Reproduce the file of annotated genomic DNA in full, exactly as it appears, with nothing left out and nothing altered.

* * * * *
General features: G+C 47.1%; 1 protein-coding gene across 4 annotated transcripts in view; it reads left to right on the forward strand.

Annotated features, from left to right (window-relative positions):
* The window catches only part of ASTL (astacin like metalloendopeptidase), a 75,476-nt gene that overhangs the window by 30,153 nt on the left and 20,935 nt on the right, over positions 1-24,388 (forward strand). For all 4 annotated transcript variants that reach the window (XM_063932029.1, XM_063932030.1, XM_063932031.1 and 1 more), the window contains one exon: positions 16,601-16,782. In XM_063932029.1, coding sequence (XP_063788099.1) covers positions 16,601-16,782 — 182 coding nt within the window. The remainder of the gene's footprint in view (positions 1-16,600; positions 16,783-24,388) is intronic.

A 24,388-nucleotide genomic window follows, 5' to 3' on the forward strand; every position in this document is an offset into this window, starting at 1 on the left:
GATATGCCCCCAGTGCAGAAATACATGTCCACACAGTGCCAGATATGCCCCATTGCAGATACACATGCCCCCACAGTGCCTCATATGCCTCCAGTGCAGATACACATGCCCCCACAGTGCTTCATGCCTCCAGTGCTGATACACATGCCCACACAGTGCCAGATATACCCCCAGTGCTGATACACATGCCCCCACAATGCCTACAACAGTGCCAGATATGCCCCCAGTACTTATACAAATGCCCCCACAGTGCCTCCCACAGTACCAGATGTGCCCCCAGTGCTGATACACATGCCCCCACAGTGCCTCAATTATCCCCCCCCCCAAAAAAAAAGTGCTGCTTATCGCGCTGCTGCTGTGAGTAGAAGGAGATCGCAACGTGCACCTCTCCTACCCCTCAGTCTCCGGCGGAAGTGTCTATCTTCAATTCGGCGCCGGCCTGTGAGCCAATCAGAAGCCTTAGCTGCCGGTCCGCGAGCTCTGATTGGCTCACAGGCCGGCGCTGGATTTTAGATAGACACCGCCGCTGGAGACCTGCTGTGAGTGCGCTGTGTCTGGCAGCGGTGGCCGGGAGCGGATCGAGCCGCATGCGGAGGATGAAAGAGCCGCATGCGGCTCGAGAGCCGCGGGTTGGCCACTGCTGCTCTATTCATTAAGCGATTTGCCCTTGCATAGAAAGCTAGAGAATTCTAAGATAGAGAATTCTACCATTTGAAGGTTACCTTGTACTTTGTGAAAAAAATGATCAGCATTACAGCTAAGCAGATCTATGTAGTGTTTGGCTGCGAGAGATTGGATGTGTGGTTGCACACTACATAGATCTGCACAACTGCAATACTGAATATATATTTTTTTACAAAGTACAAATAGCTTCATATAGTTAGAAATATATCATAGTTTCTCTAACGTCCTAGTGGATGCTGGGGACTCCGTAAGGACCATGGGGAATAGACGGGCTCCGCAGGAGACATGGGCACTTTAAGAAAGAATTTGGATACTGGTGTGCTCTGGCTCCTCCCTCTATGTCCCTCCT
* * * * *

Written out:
General features: G+C 47.1%; 1 protein-coding gene across 4 annotated transcripts in view; it reads left to right on the forward strand.

Annotated features, from left to right (window-relative positions):
* The window catches only part of ASTL (astacin like metalloendopeptidase), a 75,476-nt gene that overhangs the window by 30,153 nt on the left and 20,935 nt on the right, over positions 1-24,388 (forward strand). For all 4 annotated transcript variants that reach the window (XM_063932029.1, XM_063932030.1, XM_063932031.1 and 1 more), the window contains one exon: positions 16,601-16,782. In XM_063932029.1, coding sequence (XP_063788099.1) covers positions 16,601-16,782 — 182 coding nt within the window. The remainder of the gene's footprint in view (positions 1-16,600; positions 16,783-24,388) is intronic.

A 24,388-nucleotide genomic window follows, 5' to 3' on the forward strand; every position in this document is an offset into this window, starting at 1 on the left:
GATATGCCCCCAGTGCAGAAATACATGTCCACACAGTGCCAGATATGCCCCATTGCAGATACACATGCCCCCACAGTGCCTCATATGCCTCCAGTGCAGATACACATGCCCCCACAGTGCTTCATGCCTCCAGTGCTGATACACATGCCCACACAGTGCCAGATATACCCCCAGTGCTGATACACATGCCCCCACAATGCCTACAACAGTGCCAGATATGCCCCCAGTACTTATACAAATGCCCCCACAGTGCCTCCCACAGTACCAGATGTGCCCCCAGTGCTGATACACATGCCCCCACAGTGCCTCAATTATCCCCCCCCCCAAAAAAAAAGTGCTGCTTATCGCGCTGCTGCTGTGAGTAGAAGGAGATCGCAACGTGCACCTCTCCTACCCCTCAGTCTCCGGCGGAAGTGTCTATCTTCAATTCGGCGCCGGCCTGTGAGCCAATCAGAAGCCTTAGCTGCCGGTCCGCGAGCTCTGATTGGCTCACAGGCCGGCGCTGGATTTTAGATAGACACCGCCGCTGGAGACCTGCTGTGAGTGCGCTGTGTCTGGCAGCGGTGGCCGGGAGCGGATCGAGCCGCATGCGGAGGATGAAAGAGCCGCATGCGGCTCGAGAGCCGCGGGTTGGCCACTGCTGCTCTATTCATTAAGCGATTTGCCCTTGCATAGAAAGCTAGAGAATTCTAAGATAGAGAATTCTACCATTTGAAGGTTACCTTGTACTTTGTGAAAAAAATGATCAGCATTACAGCTAAGCAGATCTATGTAGTGTTTGGCTGCGAGAGATTGGATGTGTGGTTGCACACTACATAGATCTGCACAACTGCAATACTGAATATATATTTTTTTACAAAGTACAAATAGCTTCATATAGTTAGAAATATATCATAGTTTCTCTAACGTCCTAGTGGATGCTGGGGACTCCGTAAGGACCATGGGGAATAGACGGGCTCCGCAGGAGACATGGGCACTTTAAGAAAGAATTTGGATACTGGTGTGCTCTGGCTCCTCCCTCTATGTCCCTCCT